Adopting a probability of F ≤ 0.064, it was observed that the soil carbon contents, at the 0.10-0.20 m depth, were lower in the absence of fertilization (0) when compared to those of the treatment that received mineral or organic fertilizer; no differences were observed at this depth between the fertilizer treatments. Additionally, at a 0.20-0.40 m depth, the lowest soil carbon content was observed in the treatment that did not receive mineral or organic fertilizer. Therefore, the carbon increase in the Ultisol (Umuarama, Paraná, Brazil) was dependent on the application of mineral or organic fertilizer. Even in the no-tillage system, there was, in the evaluated profile, an increase in the carbon content because of the use of organic or mineral fertilizers, which was probably due to the effect of these fertilizers on the increase in plant root production during the cultivation period (Tables 2 and 3).

Table 3 F-values and respective probabilities from the analysis of variance of orthogonal contrasts evaluated for the average carbon content in the soil treatment without fertilizer and those that received mineral or organic fertilizers. 

1 Contrasts Depth (m)
0.00-0.102 0.10-0.202 0.20-0.402
0 VS PL2, PL4, PL8,
MF, PL2MF1/2
MF VS PL2, PL4, PL8 26.946**
PL2MF1/2 VS PL2, PL4, PL8 3.691
MF VS PL2MF1/2 7.127*

10 = without mineral or organic fertilizer; PL2, PL4 and PL8 = applications of 2, 4 and 8 t ha-1 year-1 of poultry litter, respectively; MF = mineral fertilizer, with application of 160 kg of P2O5, 120 kg of K2O ha-1 year-1; and nitrogen according crop necessity; PL2MF1/2 = application of 2 t of poultry litter associated with 80 kg of P2O5 and 60 kg of K2O ha-1 year-1.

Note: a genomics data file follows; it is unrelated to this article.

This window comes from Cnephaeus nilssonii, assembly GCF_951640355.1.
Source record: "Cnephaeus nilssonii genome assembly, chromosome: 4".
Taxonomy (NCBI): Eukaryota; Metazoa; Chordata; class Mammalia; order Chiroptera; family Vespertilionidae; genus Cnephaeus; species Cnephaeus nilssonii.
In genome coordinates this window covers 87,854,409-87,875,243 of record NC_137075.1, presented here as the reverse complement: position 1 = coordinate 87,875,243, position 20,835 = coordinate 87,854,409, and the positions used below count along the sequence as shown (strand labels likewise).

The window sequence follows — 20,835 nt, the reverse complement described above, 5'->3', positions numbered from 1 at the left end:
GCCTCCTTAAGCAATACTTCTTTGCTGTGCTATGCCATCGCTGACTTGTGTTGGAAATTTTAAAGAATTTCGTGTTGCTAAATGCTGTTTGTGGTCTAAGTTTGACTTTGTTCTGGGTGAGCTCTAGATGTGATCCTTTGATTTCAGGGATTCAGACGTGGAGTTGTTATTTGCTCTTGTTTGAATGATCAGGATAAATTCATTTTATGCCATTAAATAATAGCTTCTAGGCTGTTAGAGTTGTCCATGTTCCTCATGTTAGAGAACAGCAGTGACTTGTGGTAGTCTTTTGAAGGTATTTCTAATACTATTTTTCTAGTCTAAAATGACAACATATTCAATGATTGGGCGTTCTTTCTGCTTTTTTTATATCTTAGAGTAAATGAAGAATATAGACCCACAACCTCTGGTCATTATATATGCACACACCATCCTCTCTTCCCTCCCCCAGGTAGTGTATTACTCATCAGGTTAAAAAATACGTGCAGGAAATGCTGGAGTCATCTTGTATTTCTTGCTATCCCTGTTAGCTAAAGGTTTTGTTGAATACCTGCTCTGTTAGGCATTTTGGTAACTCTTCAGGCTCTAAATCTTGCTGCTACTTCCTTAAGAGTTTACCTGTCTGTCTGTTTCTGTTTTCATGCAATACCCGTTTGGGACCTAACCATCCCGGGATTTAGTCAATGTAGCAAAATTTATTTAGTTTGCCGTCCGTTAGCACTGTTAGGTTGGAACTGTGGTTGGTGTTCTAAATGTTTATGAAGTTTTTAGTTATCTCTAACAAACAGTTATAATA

2The symbols ** and *, next to each F-value, indicate significant differences at the p<0.01 and p<0.05 probability, respectively.

Cumulative applications of poultry litter and mineral fertilizer for 11 years increased extractable P (Mehlich-1) in this soil. Changes occurred at all evaluated depths. The highest P content was observed in the superficial layer (0.00-0.10 m), and the highest poultry litter doses were applied (Table 2).

Continued use of the highest dose of the poultry litter increased significantly the available P content, exceeding more than 7.5 times the nutrient levels considered high for sandy soils, such as the Ultisol of the experimental area [20]. The no-disturbance of soil in the cropping system adopted in the experiment is the justification for the increased soil surface P values [22].

At the 0.10-0.20 and 0.20-0.40 m depths, the extractable P contents were higher in the treatments that received mineral or organic fertilizers when compared with those in the absence of fertilization (Table 2), indicating P mobility over the evaluated profile. This movement, for subsurface layers, has already been observed by Ceretta and coauthors [23] in sandy soil with 150 g kg-1 of clay content. In soils with high levels of adsorption capacity and phosphate binding energy, the vertical mobility of P is difficult. In soils with relatively low clay content, the adsorption surface saturation with relatively low doses of P provided greater desorption and increased the downward movement in the soil. On the other hand, the addition of manure into the soil promotes greater P mobility in the profile in the form of soluble organic phosphate [24]. According to Cassol and coauthors [25], approximately 1/4 of the total P of broiler manure and 1/6 of dairy cattle manure are organic fractions. In addition, continued cultivation of the area for 11 years, during summer and winter, produced high amounts of shoot dry mass, which not only recycled nutrients at the surface but also produced root mass that distributed nutrients deep into the soil. This association of factors may justify the increase in phosphorus levels observed in the Ultisol profile as a function of the application of both organic and mineral fertilizer (Table 2).